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Summary:

The creators of the $25 credit-card-sized microcomputer Raspberry Pi didn’t intend to start a hacking revolution — they just wanted to encourage a new generation of young computer users to learn how to program.

The Raspberry Pi Foundation is considering making a dedicated board for the internet of things according to Eben Upton — a co-founder of the non-profit Raspberry Pi Foundation who spoke Wednesday at GigaOM’s Mobilize conference.

Raspberry Pi, a $25 credit-card-sized microcomputer, was originally created to encourage kids to learn how to program in the United Kingdom, but it accidentally tapped into a huge pool of interest among hackers who wanted to use the low-cost hardware to connect devices together in interesting ways, he said.

Upton said the group’s original plan was to get Raspberry Pi systems into the hands of “maybe a thousand” students with the hope that some would get excited about programming: now, 18 months later, the foundation is closing in on more than two million of the devices, and is actually considering branching out into new form factors to make it easier for the corporate and industrial users who have gotten interested in the platform to make use of it. The new board might strip the inputs from the existing PI and offer a smaller, more modular form factor.

The foundation started as an idea dreamed up by Upton and some friends in the engineering department at the University of Cambridge, after they noticed a distinct lack of qualified applicants for the engineering program. They realized that part of what had created a huge number of knowledgable students among a previous generation was access to early PC platforms like the Commodore 64 and Radio Shack’s Tandy systems, which almost forced young users to become programmers just to get anything out of them.

The rise of better PC hardware was a big boon for users, Upton said, but it meant that an entire generation of kids didn’t spend much time having to hack the systems they used at home, and therefore didn’t learn as much. So Raspberry Pi was developed as a way of encouraging young users to just play around with low-cost hardware and software — and almost accidentally it took off with adults and hackers who were looking for the same things.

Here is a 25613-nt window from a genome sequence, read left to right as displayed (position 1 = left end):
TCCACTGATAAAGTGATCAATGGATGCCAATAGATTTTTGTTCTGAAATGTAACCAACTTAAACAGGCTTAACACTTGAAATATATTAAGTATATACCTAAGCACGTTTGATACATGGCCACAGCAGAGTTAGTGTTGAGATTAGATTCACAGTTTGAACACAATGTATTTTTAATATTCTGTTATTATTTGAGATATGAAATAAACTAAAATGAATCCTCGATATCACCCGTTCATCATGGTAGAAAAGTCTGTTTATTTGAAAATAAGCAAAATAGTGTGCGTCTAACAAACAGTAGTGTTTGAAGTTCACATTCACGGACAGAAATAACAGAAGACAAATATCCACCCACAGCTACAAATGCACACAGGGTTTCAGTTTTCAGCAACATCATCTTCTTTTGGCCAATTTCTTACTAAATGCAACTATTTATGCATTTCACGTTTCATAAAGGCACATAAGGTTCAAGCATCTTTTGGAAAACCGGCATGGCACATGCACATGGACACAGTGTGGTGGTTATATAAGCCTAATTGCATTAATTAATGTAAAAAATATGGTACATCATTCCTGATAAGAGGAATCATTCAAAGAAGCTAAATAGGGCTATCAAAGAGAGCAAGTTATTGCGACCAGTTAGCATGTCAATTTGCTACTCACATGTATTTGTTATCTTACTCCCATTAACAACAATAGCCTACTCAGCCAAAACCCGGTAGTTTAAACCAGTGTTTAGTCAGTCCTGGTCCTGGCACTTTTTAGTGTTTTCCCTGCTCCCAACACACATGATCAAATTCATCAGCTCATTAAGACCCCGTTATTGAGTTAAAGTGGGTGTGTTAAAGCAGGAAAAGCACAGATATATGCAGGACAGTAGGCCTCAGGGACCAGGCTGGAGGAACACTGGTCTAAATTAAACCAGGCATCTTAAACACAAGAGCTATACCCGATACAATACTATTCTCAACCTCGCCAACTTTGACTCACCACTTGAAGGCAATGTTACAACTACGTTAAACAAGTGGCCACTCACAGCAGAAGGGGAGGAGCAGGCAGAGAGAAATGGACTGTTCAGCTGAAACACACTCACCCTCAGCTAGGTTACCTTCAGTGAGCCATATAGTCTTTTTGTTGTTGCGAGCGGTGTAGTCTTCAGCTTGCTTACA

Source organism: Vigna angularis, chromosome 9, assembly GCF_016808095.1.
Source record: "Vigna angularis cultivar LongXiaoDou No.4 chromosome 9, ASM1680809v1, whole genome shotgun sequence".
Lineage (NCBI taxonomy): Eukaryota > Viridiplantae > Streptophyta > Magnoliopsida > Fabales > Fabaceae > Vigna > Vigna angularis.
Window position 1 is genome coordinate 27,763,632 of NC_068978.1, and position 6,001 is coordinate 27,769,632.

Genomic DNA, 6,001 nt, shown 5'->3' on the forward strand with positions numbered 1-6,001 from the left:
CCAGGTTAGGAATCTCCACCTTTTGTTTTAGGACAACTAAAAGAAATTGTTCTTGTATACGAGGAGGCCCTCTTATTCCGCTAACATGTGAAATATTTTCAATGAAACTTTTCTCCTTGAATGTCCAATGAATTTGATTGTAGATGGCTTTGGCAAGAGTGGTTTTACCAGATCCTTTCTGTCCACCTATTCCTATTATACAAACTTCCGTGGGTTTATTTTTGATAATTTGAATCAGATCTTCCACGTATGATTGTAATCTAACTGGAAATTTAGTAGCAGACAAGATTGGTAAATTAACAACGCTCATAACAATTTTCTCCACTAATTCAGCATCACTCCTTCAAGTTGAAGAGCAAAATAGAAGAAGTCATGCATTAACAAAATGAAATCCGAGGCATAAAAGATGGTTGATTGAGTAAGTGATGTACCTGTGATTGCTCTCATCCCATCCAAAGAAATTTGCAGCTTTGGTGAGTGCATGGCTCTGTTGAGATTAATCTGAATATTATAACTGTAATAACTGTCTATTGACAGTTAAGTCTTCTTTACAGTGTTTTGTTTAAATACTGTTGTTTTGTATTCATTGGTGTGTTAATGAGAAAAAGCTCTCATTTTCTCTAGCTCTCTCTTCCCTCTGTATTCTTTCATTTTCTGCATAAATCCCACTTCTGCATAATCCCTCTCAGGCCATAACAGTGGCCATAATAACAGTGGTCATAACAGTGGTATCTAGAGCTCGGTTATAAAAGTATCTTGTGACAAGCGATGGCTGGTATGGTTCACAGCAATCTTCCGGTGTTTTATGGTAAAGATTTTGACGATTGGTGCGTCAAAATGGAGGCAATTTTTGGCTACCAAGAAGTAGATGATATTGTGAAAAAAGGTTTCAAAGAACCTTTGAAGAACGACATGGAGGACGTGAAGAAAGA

Check out the rest of our Mobilize 2013 coverage here, and a video embed of the session follows below:


A transcription of the video follows on the next page
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  1. I think that the Raspberry Pi will continue to prosper and grow as long as Eben Upton and the Raspberry Pi Foundation maintains as tight control over its direction as does Linus Torvalds does over Linux.

    It has been thoroughly demonstrated that a device ABSOLUTELY NOT intended for the ‘maker’ market is a blinding success in that market. It will continue to be, as long as the short-sighted demands of this segment (I am a member) are properly moderated, and kept in perspective with the larger goal of education.

    Keep your eyes on your original vision, Mr Upton. You are demonstrating that high ideals can win. Big.
    And, many thanks.

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    1. Corey Reichle Friday, October 18, 2013

      ^^^ THIS

      Makers tend to use anything that is open-ended. I don’t really see a need to cater anything to a maker market. Just keep doing what they do (Putting out an open ended piece of hardware), and makers will use it.

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  2. The internet of things is just huge. A growth rate that could be classified as ‘insane’.

    http://statspotting.com/every-second-80-new-things-are-connecting-to-the-internet/

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  3. Marketing efforts were huge. So there is no wonder, that device ‘somehow’ got to hacker and tinkerers horizon.

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